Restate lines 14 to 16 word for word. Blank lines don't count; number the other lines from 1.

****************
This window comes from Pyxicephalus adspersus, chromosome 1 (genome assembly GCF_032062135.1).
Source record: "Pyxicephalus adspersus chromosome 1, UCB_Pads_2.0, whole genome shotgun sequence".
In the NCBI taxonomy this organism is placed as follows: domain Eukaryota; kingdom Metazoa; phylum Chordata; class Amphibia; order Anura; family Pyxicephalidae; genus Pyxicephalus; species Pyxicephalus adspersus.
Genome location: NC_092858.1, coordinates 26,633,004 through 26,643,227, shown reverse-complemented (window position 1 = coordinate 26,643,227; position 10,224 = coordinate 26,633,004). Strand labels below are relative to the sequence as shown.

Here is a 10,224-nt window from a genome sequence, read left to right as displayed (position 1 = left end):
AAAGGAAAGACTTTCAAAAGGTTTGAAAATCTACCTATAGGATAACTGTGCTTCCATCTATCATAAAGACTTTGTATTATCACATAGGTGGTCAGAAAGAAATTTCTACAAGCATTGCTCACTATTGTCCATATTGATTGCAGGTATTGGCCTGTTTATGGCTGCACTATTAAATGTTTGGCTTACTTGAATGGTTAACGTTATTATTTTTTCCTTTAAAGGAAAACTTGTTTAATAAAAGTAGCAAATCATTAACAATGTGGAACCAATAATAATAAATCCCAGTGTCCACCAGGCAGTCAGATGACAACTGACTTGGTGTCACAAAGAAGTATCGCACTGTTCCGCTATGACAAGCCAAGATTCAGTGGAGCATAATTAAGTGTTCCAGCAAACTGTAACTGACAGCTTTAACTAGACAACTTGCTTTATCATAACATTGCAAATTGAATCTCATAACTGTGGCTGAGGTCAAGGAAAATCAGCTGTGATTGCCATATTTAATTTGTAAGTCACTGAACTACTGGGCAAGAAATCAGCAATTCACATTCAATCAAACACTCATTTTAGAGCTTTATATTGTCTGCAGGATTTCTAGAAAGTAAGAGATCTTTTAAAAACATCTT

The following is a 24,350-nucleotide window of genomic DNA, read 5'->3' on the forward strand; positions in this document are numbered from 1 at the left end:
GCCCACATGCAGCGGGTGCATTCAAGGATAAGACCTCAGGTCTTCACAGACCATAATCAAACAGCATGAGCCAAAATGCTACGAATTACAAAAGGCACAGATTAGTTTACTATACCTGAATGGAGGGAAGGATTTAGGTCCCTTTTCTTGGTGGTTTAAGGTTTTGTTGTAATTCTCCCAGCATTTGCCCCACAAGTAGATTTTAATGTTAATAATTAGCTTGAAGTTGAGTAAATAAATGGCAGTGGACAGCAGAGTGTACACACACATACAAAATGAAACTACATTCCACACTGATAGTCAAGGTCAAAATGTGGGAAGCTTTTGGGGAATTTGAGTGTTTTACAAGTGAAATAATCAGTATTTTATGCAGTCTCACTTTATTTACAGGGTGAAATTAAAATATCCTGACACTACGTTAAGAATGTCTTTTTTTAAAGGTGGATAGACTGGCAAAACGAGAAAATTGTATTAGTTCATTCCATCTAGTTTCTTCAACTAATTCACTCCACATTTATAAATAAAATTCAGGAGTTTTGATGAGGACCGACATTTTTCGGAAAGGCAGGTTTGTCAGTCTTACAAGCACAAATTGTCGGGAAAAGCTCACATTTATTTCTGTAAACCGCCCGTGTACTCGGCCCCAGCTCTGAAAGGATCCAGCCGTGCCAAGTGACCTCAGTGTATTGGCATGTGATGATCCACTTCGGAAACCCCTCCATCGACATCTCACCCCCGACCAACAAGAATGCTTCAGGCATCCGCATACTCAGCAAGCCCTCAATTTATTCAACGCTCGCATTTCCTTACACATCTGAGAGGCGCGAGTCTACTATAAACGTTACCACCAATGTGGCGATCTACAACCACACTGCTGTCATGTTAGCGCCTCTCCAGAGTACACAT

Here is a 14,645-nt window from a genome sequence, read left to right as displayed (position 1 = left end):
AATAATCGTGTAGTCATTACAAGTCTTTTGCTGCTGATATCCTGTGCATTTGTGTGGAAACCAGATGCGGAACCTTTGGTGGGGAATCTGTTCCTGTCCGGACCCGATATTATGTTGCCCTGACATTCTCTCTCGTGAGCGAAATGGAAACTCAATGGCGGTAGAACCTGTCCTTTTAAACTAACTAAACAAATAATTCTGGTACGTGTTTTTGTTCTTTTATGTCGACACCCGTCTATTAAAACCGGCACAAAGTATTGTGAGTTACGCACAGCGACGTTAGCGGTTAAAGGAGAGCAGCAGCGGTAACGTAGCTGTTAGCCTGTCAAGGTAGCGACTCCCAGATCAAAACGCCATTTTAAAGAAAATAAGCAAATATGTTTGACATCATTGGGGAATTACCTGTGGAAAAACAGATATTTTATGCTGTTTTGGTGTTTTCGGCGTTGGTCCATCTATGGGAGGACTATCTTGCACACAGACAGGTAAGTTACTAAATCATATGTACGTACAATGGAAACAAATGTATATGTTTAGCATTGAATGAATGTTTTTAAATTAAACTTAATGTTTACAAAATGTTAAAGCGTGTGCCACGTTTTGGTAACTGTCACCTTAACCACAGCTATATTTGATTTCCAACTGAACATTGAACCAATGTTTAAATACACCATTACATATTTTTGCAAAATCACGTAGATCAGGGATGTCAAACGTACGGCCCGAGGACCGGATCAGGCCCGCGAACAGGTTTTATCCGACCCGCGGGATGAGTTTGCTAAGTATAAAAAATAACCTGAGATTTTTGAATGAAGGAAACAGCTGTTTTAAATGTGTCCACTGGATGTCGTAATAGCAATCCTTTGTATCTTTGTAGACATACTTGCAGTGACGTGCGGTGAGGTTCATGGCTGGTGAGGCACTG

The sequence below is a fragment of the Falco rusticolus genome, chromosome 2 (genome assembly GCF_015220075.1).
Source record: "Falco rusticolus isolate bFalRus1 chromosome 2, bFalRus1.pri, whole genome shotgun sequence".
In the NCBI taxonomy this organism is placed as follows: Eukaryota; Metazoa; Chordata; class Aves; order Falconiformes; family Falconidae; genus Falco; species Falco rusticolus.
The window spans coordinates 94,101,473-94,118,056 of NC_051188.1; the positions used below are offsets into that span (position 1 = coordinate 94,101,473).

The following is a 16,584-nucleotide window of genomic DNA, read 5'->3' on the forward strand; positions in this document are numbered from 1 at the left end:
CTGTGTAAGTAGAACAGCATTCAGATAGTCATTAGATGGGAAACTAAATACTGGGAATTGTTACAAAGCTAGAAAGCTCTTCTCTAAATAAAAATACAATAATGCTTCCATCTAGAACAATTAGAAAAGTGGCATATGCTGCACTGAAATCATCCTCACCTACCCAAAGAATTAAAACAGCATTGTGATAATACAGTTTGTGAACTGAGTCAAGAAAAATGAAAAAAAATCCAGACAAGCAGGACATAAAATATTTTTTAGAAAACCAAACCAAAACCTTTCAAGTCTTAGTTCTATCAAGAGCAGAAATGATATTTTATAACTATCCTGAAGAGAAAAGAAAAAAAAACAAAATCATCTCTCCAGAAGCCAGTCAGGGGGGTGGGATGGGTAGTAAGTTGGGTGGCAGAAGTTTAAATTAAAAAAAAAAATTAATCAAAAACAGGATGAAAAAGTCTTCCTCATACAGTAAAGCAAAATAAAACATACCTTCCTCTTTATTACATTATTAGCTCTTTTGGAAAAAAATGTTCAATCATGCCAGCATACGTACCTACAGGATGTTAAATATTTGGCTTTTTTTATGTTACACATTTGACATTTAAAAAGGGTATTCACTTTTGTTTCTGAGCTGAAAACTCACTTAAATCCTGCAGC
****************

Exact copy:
The window spans coordinates 94,101,473-94,118,056 of NC_051188.1; the positions used below are offsets into that span (position 1 = coordinate 94,101,473).

The following is a 16,584-nucleotide window of genomic DNA, read 5'->3' on the forward strand; positions in this document are numbered from 1 at the left end:
CTGTGTAAGTAGAACAGCATTCAGATAGTCATTAGATGGGAAACTAAATACTGGGAATTGTTACAAAGCTAGAAAGCTCTTCTCTAAATAAAAATACAATAATGCTTCCATCTAGAACAATTAGAAAAGTGGCATATGCTGCACTGAAATCATCCTCACCTACCCAAAGAATTAAAACAGCATTGTGATAATACAGTTTGTGAACTGAGTCAAGAAAAATGAAAAAAAATCCAGACAAGCAGGACATAAAATATTTTTTAGAAAACCAAACCAAAACCTTTCAAGTCTTAGTTCTATCAAGAGCAGAAATGATATTTTATAACTATCCTGAAGAGAAAAGAAAAAAAAACAAAATCATCTCTCCAGAAGCCAGTCAGGGGGGTGGGATGGGTAGTAAGTTGGGTGGCAGAAGTTTAAATTAAAAAAAAAAATTAATCAAAAACAGGATGAAAAAGTCTTCCTCATACAGTAAAGCAAAATAAAACATACCTTCCTCTTTATTACATTATTAGCTCTTTTGGAAAAAAATGTTCAATCATGCCAGCATACGTACCTACAGGATGTTAAATATTTGGCTTTTTTTATGTTACACATTTGACATTTAAAAAGGGTATTCACTTTTGTTTCTGAGCTGAAAACTCACTTAAATCCTGCAGC